How do we know we have provided good design: our clients tell us so! They talk about how they love living in the house. One of my favorite client quotes: “I don’t want to go play golf. I don’t need to go to restaurants. I never want to leave.” That’s the reaction we aim for!


In an urban environment such as San Francisco, you’re often dealing with preexisting structures. What are the greatest challenges creating a new design in an existing home?

Even within an existing structure, almost anything is possible, depending on the budget. So cost as related to scope is usually the biggest challenge.

We are dealing with another aspect of this in the room we are designing for this year’s San Francisco Decorator Showcase. Many older homes have lovely architectural elements that, on first glance, seem old-fashioned and heavy. How do you preserve the best of a classic interior and yet make it appropriate for the way we live today?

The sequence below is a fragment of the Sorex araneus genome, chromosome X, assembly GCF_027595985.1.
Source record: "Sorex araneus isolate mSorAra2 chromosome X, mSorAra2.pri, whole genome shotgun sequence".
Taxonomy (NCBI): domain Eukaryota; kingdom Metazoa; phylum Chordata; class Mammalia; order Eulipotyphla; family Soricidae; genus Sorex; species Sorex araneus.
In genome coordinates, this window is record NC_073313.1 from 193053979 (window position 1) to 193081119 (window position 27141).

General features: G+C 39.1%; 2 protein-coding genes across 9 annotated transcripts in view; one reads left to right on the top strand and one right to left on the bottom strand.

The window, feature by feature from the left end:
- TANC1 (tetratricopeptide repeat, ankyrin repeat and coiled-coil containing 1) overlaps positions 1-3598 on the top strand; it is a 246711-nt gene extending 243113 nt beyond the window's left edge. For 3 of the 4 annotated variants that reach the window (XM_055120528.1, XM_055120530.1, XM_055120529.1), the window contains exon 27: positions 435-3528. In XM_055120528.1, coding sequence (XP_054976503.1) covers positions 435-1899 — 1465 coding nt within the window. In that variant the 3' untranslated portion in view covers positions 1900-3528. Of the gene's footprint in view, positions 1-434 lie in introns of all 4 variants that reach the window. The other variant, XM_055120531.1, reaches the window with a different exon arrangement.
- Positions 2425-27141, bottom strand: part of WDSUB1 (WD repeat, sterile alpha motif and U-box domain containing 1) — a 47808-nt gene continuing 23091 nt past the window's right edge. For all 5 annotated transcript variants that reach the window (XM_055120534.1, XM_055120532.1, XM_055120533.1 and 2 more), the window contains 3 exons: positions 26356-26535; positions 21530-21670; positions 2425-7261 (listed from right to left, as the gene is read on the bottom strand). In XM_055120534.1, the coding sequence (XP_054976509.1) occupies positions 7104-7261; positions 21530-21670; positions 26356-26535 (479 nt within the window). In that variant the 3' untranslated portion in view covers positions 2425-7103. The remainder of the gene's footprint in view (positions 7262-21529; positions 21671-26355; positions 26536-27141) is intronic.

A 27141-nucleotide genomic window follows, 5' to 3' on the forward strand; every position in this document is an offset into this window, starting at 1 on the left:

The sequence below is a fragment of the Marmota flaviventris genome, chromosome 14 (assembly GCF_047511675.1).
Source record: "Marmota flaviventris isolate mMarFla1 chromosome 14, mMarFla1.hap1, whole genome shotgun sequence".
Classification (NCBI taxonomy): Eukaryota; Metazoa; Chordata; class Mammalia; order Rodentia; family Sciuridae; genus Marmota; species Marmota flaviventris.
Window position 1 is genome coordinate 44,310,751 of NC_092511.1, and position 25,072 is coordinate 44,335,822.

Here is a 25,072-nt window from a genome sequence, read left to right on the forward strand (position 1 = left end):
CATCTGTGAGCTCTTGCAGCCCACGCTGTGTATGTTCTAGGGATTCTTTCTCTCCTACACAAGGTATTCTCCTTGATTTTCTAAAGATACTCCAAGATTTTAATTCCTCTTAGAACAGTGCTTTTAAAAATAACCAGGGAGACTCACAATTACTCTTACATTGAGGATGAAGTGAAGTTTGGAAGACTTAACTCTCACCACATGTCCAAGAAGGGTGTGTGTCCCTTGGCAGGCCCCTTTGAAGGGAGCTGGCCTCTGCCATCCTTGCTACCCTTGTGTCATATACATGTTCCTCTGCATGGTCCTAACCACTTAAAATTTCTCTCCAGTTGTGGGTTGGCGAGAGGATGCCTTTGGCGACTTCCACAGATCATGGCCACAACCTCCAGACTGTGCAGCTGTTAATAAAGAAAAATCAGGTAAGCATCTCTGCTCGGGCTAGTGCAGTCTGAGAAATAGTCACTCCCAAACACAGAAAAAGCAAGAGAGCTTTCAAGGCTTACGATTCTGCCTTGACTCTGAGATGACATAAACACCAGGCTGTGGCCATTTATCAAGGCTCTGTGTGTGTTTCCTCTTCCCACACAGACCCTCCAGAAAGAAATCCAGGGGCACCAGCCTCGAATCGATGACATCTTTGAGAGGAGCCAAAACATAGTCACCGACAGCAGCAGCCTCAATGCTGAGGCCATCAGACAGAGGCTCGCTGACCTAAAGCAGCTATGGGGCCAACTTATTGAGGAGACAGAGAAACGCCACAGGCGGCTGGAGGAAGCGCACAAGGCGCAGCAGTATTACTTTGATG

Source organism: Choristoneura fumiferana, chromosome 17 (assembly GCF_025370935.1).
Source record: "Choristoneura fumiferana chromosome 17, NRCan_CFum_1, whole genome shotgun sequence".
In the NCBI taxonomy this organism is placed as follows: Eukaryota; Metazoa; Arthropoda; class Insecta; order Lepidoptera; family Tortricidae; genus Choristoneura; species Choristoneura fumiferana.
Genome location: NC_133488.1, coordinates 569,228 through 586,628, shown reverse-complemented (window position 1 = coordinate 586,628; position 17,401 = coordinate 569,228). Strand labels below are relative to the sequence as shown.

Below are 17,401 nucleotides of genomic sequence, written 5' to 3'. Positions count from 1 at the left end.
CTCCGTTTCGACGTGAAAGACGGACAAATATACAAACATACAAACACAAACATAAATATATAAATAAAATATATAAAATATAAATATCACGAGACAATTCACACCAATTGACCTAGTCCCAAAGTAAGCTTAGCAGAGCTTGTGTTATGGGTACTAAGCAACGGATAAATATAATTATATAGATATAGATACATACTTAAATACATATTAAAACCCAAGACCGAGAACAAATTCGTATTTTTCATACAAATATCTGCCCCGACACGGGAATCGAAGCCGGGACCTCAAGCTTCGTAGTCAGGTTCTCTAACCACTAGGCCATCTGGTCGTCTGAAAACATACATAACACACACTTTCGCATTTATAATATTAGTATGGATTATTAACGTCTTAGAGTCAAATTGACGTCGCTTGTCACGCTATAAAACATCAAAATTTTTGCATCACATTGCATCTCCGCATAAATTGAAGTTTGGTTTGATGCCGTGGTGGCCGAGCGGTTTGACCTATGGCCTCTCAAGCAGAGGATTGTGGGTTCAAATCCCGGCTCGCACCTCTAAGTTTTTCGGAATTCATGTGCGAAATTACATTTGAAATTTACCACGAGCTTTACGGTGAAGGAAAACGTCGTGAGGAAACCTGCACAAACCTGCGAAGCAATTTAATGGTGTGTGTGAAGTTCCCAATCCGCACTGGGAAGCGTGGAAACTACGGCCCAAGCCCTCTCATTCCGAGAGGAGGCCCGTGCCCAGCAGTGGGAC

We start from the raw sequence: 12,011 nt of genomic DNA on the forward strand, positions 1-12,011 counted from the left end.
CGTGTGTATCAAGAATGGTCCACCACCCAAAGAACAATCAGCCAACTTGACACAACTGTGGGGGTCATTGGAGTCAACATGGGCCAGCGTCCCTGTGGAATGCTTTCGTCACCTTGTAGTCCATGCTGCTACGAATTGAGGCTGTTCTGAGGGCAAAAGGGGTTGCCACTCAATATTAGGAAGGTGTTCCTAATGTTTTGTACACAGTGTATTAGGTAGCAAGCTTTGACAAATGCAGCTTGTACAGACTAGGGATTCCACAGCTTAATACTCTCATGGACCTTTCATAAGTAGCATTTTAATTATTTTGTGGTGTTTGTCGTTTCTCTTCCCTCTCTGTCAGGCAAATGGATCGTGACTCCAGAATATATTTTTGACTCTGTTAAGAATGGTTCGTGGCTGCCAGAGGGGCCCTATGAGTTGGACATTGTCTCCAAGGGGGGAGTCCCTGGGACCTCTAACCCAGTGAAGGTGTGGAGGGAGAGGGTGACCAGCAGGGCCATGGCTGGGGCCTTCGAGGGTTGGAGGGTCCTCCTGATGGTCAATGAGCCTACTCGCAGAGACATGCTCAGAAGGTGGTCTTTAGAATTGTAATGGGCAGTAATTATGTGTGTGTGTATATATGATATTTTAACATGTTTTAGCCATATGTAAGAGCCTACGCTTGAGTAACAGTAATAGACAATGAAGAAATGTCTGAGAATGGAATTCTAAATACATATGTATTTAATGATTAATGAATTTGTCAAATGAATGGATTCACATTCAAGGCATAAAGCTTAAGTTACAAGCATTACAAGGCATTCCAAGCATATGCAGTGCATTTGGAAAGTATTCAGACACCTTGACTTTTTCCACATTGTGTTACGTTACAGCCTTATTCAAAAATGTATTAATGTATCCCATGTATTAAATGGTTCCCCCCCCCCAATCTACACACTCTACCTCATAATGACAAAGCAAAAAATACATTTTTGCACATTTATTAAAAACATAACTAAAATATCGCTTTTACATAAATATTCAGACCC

The dining room of this Pacific Heights mansion is a beautiful, historical room – Gothic revival wood paneling, a very decorative plaster ceiling and a wonderful, whimsical mural. All the elements are beautiful but, added together, they make for a “baronial,” formal room. And that’s not how we live today.

So our challenge was to “rethink the dining room.” Could we create a lively, casual room, a friendly place for a family or friends to gather on an informal basis? We think we succeeded. I hope you can come see what we have done.



As we live in them today, kitchens are often times the most important room in the house. They can also be the most complex and expensive rooms to remodel. How do you design a kitchen for the 21st century homeowner?

We start a kitchen design the same way we start every design: understanding the needs of the client. Yes, kitchens are expensive but one of the first questions should be, “Do you really need all those state-of-the-art appliances? The Wolf Range? The Sub-Zero Refrigerator? The refrigerated drawers?” When we did our own kitchen three years ago, I needed to make some hard choices to meet my budget. I took into account how we eat and live. I needed top domestic grade appliances, but I didn’t need professional ones.